Authors: Atterholt, James; Ross, Zachary E.
Year: 2021
We present a fully Bayesian inverse scheme to determine second moments of the stress glut using teleseismic earthquake seismograms. The second moments form a low-dimensional, physically-motivated representation of the rupture process that captures its spatial extent, source duration, and directivity effects. We determine an ensemble of second moment solutions by employing Hamiltonian Monte Carlo and automatic differentiation to efficiently approximate the posterior. Our method explicitly constrains the parameter space to be symmetric positive definite, ensuring the derived source properties have physically meaningful values. The framework accounts for the autocorrelation structure of the errors and incorporates hyperpriors on the uncertainty. We validate the methodology using a synthetic test and subsequently apply it to the 2020 M_w 7.7 Caribbean earthquake. The second moments determined for this event indicate the rupture was nearly unilateral and relatively compact along-strike. The solutions from this inverse framework can resolve ambiguities between slip distributions with minimal a priori assumptions on the rupture process.https://authors.library.caltech.edu/records/md31r-0eb69Seismic wave propagation and inversion with Neural Operators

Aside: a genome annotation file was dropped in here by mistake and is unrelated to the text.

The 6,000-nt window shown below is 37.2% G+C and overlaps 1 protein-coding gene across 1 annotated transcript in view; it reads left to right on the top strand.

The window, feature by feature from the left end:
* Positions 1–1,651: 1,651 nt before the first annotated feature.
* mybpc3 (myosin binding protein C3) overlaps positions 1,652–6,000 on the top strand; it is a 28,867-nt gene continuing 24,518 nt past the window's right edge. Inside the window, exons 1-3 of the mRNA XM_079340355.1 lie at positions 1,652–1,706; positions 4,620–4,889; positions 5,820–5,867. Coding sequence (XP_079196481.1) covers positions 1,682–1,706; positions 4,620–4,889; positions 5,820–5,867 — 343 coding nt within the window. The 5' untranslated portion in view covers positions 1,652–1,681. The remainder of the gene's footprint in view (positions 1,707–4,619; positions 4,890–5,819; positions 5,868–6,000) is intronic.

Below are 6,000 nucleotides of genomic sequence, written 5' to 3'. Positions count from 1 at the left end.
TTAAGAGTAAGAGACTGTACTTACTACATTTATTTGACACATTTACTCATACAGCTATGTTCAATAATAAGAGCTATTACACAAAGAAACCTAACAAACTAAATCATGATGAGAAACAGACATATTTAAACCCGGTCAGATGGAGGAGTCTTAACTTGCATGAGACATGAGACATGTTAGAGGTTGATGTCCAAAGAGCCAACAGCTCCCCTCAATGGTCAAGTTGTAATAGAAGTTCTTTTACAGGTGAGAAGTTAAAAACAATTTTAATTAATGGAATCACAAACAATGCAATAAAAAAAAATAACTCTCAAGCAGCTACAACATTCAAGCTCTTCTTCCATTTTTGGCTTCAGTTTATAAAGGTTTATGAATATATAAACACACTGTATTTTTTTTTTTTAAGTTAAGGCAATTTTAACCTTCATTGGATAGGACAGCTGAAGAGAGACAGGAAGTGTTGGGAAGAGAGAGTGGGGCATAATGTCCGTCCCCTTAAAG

https://resolver.caltech.edu/CaltechAUTHORS:20211006-164248015
Authors: Yang, Yan; Gao, Angela F.; Castellanos, Jorge C.; Ross, Zachary E.; Azizzadenesheli, Kamyar; Clayton, Robert W.
Year: 2021
DOI: 10.48550/arXiv.2108.05421
Seismic wave propagation forms the basis for most aspects of seismological research, yet solving the wave equation is a major computational burden that inhibits the progress of research. This is exaspirated by the fact that new simulations must be performed when the velocity structure or source location is perturbed. Here, we explore a prototype framework for learning general solutions using a recently developed machine learning paradigm called Neural Operator. A trained Neural Operator can compute a solution in negligible time for any velocity structure or source location. We develop a scheme to train Neural Operators on an ensemble of simulations performed with random velocity models and source locations. As Neural Operators are grid-free, it is possible to evaluate solutions on higher resolution velocity models than trained on, providing additional computational efficiency. We illustrate the method with the 2D acoustic wave equation and demonstrate the method's applicability to seismic tomography, using reverse mode automatic differentiation to compute gradients of the wavefield with respect to the velocity structure. The developed procedure is nearly an order of magnitude faster than using conventional numerical methods for full waveform inversion.https://authors.library.caltech.edu/records/xwp00-2fy53Generative Adversarial Neural Operators
https://resolver.caltech.edu/CaltechAUTHORS:20220714-212515070
Authors: Rahman, Md Ashiqur; Florez, Manuel A.; Anandkumar, Anima; Ross, Zachary E.; Azizzadenesheli, Kamyar
Year: 2022
DOI: 10.48550/arXiv.arXiv.2205.03017